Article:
RubyRuby is the birthstone of July & the anniversary gemstone for the 15th and 40th years of marriage.
Ruby's day is Tuesday, its season summer, and its apostle St. Matthew. The scarlet-colored gem is July's birthstone under the sign of Cancer, is said to accord wearers wisdom, happiness and health, and to bring particularly good luck to gamblers and lovers.
Rubies are more than talismans or good-luck charms, not only historic and exotic but also valuable. Value is a human set of conditions: gems must have rarity, durability and beauty. Great rubies display all three hallmarks. Rubies - especially fine rubies - are rarer than diamonds, emeralds or sapphires. The beauty of their color is without peer. And their durability is often a surprise to new buyers.
On the famous Mohs hardness scale of 1 to 10, everyone knows that a diamond, as the hardest natural substance on earth, rates a 10. Rubies, at Mohs 9, are harder than any other material except diamonds. You may already have noticed that rubies and sapphires are often paired. For good reason. They belong to the same family, corundum, the crystal form of aluminum oxide.
Fine rubies are the most expensive of all gems (with the one exception - very rare colored diamonds, such as red) and are often used in highend jewelry and many types of ruby engagement rings. It is safe to say that, outside of museums, most people never see either large or fine rubies. Most of the material sold today is commercial quality, usually small and heavily included.
If you own rubies, it is good to remember that hardness and susceptibility to breakage are not necessarily related. Even though exceedingly hard, heavily included stones may crack or chip when hit. Let common sense be your guide. Remove jewelry before doing heavy work. Take care of your ruby by treating it gently and by keeping your gems and jewelry clean. Lightly included stones usually go safely into ultrasonic cleaners. Soaking rubies in alcohol (or vodka) overnight loosens stubborn debris, which then can be rinsed and brushed away. Always use a soft brush but no abrasives, not even toothpaste; such abrasives will not hurt rubies but will scratch the softer gold or platinum settings.
Some of the famous rubies recorded were a 98- and 74-carat pair, a 400-carat rough that was later cut to produce a 70-carat finished jewel, a 45-carat gem said to have sold in Mandalay and a 20-carat jewel sold in Calcutta.
When buying, use a few simple guidelines. Size, quality, color and price are absolutely related. You can get a ruby twice the size for the same price if you are willing to have one with less than half the color and quality. When one feature improves, others have to come down to hold the same price.
Shape is a personal preference. Most rubies are fashioned as ovals or cushion-cuts. But there are emerald-cuts, rounds and more if those set your heart pumping. Cutting standards are far more relaxed for colored stones than for diamonds. Most rubies are faceted overseas, producing what the trade calls "native cuts." Dealers here often have to recut off-center which produces asymmetrical gems.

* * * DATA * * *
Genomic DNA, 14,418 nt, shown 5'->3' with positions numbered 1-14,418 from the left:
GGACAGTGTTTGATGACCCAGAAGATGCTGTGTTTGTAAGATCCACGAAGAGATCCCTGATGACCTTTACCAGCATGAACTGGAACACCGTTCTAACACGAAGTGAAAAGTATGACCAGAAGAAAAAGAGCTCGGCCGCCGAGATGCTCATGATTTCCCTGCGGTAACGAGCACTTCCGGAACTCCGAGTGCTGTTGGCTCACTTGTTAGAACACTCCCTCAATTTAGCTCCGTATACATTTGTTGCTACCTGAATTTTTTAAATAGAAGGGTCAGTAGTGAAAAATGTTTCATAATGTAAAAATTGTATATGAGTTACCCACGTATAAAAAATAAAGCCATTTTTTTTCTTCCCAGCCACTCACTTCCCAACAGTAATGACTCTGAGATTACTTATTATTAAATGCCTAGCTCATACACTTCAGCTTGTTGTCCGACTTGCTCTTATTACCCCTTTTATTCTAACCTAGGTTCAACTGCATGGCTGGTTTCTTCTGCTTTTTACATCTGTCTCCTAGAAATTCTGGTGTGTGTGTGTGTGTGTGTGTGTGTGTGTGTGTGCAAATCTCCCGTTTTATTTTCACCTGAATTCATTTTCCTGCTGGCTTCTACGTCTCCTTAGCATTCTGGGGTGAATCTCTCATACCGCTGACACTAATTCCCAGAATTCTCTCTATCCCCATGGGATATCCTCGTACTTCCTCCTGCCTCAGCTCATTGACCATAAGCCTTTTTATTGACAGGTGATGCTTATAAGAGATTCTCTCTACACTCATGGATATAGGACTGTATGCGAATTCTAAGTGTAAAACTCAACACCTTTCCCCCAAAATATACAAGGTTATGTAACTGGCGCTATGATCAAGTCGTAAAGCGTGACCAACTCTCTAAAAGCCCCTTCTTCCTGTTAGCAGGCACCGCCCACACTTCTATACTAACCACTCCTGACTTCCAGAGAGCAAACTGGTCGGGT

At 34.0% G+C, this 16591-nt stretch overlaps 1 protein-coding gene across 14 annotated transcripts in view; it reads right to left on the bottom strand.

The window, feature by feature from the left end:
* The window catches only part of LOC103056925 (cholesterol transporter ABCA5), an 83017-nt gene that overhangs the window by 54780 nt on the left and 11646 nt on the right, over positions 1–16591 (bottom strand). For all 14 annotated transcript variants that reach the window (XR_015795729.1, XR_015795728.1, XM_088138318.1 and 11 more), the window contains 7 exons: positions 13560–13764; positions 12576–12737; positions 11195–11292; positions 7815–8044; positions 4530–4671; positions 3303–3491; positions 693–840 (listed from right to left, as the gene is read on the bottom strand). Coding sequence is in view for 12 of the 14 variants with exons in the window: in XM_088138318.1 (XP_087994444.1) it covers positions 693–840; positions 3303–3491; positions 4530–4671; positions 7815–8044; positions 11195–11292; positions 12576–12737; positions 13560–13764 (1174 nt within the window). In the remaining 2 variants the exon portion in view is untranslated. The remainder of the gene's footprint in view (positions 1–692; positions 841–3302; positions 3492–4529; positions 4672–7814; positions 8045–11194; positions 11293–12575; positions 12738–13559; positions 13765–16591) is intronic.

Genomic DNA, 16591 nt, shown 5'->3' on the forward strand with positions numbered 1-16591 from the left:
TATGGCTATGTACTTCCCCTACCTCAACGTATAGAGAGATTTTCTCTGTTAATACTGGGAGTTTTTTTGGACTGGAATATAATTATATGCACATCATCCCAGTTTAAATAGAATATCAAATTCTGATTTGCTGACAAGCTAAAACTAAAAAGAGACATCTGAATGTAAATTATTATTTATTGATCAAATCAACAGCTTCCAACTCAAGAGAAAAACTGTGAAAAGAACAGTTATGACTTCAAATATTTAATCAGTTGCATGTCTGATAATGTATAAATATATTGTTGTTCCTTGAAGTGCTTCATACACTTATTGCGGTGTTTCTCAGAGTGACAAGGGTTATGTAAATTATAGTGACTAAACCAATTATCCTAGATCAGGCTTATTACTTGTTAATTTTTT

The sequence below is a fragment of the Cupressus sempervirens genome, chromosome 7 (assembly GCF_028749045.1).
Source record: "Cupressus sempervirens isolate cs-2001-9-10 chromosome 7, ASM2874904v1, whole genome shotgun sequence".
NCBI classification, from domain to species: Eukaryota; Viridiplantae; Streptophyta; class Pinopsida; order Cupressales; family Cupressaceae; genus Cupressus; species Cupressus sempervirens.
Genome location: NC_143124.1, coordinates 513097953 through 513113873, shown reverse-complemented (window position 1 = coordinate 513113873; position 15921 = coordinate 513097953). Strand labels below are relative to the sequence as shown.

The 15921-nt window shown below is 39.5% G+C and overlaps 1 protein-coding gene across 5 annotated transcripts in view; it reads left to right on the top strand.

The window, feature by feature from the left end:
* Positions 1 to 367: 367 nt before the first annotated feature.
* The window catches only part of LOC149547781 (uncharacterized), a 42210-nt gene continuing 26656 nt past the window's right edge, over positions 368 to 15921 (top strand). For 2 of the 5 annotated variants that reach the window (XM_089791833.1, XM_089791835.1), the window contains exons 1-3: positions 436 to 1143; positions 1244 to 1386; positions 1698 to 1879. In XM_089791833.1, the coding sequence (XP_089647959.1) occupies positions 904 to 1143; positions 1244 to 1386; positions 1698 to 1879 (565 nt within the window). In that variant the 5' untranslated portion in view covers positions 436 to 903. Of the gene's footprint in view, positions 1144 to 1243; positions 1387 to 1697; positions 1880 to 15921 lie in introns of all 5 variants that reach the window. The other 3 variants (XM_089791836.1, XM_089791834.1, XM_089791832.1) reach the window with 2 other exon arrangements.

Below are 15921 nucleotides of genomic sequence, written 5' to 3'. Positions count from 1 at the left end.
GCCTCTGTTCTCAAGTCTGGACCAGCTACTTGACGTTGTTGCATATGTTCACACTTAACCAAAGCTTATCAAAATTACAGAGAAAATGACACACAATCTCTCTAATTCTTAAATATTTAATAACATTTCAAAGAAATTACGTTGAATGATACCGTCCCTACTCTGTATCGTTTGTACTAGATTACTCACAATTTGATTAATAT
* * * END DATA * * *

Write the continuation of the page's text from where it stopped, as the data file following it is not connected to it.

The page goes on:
Clarity guidelines are not as rigorous with rubies as with diamonds because a natural flawless ruby is a virtual impossibility. Rubies, like emeralds, are expected to have inclusions. If you ever see an almost flawless ruby, stop where you are. Do not buy this ruby until you have had it tested.
It is perfectly reasonable as a gem customer to ask to see your stone with a loupe or under a microscope. Look to see if the inclusions adversely affect the overall look of the gem or if they are severe enough to threaten its integrity. Fractures that reach the surface present risks. The less expensive the ruby, the more inclusions you may see. Avoid inclusions so numerous as to make the gem cloudy or even opaque.
Of course, color is everything with rubies. How much red can you afford? The richer, deeper, better the red, the more expensive and rarer the ruby. Factor color into your personal mix to decide what you want. Imagine a red without undertonesn a pure red. Your dream red may well be the vivacious color of Burmese rubies. Now imagine a can of red paint to which you add a little black. That darker undertone would produce a color normally associated with rubies from Thailand. Then suppose instead of black you add purple, another marketable ruby color. Finally, suppose you have, instead of red, a paler color between light and dark pink. As the buyer you will want to see these described and priced as pink sapphires, but the seller may want to sell them as pale rubies.
|Ruby - Main Characteristics|
|Hardness (Mohs Scale)||9|
|Atomic (Crystal )Structure||Hexagonal.|
|Index of Refraction||1.7|
|Density (Relative)||2.65 - 2.68|
|Light interaction||Vitreous to semi-transparent|
|Uses||Jewelry, engagement rings and ornaments.|
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